8. 8. With this agreement, they and two others take a ship to Iceland. Upon arrival in Brunhild’s domain, Siegfried pretends to be one of Gunther’s vassals, though they are equals. Queen Brunhild’s wooingtask is as follows: the suitor, wagering his head, must best her in the throwing of the javelin, the hurling of a boulder, and leaping a great distance. It is only with Siegfried’s help, who hides under his invisible cloak, which gives the wearer the strength of 12 men, that Gunther is able to beat Brunhild.
  9. 9. Upon being beaten, Brunhild agrees to marriage, and she and thousands of her people sail back with the Burgundians and Siegfried. They are welcomed extravagantly outside of Worms, as is custom, and a huge festival is held to celebrate the marriage of Gunther and Brunhild. At this festival also, Gunther gives Kriemhild to Siegfried, and they are married as well. "Siegfried Bows Before Kriemhild" Siegfried and Kriemhild have a wonderful time, but Brunhild is upset about something and does not want to sleep with Gunther, and when Gunther tries to subdue her, she ties him up and hangs him from the ceiling.
  10. 10. Gunther confides in Siegfried the details of this embarrassing event, and Siegfried agrees once again to help Gunther by using his cloak of invisibility. So the next night, Siegfried sneaks into the royal bed chamber and wrestles Brunhild into submission so that Gunther could have her. While doing this task, Siegfried steals her girdle and ring (it is unclear whether he takes her virginity or not). After this night, Brunhild loses her strength and everyone seems to be content.
  11. 11. Siegfried and Kriemhild then return to Xanten, Siegfried’s home, and Siegmund declares his son king. The two have a son and name him Gunther, while Gunther and Brunhild have a son and name him Siegfried. Queen Sieglind dies and Kriemhild becomes queen.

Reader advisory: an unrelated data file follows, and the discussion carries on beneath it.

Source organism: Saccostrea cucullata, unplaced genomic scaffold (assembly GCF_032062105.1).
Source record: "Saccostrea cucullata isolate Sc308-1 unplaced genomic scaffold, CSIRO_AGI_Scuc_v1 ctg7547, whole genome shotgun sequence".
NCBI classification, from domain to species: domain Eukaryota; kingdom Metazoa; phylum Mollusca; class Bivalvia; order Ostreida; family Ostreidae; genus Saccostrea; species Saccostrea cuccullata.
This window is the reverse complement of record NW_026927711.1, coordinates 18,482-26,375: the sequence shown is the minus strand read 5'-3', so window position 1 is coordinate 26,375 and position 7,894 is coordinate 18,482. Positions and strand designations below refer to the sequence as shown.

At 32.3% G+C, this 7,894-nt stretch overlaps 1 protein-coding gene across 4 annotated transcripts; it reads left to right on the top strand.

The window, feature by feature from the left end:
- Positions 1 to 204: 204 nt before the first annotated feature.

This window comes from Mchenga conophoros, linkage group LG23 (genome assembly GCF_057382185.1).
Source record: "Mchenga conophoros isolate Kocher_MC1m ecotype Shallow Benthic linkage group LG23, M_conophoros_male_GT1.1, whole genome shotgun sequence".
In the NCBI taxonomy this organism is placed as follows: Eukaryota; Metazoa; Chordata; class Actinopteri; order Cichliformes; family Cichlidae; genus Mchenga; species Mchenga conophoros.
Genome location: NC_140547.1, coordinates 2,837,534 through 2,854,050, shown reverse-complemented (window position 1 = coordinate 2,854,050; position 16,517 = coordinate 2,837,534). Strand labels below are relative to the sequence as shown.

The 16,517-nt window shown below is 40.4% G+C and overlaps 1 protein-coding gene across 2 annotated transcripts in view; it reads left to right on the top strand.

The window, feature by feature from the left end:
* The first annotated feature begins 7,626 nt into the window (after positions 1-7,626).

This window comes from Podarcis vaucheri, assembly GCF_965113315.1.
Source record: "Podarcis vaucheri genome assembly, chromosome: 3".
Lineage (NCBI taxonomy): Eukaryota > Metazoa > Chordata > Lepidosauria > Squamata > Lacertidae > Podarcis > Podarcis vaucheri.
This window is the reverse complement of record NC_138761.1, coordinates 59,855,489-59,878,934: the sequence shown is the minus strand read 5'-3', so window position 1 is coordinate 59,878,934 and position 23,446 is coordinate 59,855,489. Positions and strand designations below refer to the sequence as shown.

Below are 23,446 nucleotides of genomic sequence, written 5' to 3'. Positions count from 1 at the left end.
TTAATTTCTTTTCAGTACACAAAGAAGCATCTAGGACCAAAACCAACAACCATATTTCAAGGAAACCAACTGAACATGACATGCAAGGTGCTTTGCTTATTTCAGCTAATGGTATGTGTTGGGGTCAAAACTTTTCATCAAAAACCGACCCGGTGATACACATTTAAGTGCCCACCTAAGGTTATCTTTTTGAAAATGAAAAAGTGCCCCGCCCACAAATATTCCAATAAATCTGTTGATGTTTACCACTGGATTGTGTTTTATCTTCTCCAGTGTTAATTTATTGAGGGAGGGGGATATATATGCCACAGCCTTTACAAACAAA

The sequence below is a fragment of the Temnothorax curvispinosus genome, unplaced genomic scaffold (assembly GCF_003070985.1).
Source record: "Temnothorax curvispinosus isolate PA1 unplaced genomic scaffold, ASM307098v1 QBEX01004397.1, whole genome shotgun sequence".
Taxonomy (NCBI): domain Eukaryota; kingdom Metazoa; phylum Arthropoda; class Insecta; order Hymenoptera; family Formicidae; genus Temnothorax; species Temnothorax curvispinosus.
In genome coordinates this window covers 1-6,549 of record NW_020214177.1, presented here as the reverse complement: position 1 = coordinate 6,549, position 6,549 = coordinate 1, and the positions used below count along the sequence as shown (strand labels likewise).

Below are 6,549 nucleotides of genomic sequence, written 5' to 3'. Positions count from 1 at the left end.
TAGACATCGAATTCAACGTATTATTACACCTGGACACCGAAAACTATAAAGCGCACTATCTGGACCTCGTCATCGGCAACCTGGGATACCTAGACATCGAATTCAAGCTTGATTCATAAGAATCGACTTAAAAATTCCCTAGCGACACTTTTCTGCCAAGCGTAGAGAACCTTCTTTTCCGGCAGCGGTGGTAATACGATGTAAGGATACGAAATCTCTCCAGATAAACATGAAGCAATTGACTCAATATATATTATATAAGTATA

12. 12. Important digression: During these years, Brunhild is stewing over the uncertainties in her knowledge of Siegfried and Kriemhild. She believes Siegfried to be Gunther’s vassal, and therefore sees both of them as below her. She is incredibly annoyed and angered by the fact that Siegfried pays no homage to them, and that Kriemhild seems to hold herself as an equal. She is also repulsed by the fact that Kriemhild seems happier than her, though she is married to a lower man.
  13. 13. As part of her plan to know the truth, Brunhild begs Gunther to invite his sister and her husband to Worms. Since Siegfried and Kriemhild wish to see their friends and family, they agree and bring a group of 1,200 soldiers, as well as Siegmund; they are warmly received. During some festivities, the queens begin to argue about the ranks of their husbands, and Kriemhild ends up telling Brunhild that it was Siegfried that took her virginity on her wedding night, and then shows the girdle and ring, which Siegfried had given to her. Brunhild is so distraught, dishonored, indignant, and horrified that when Hagen speaks to her, he vows to avenge her. "Siegmund Crowns Siegfried King"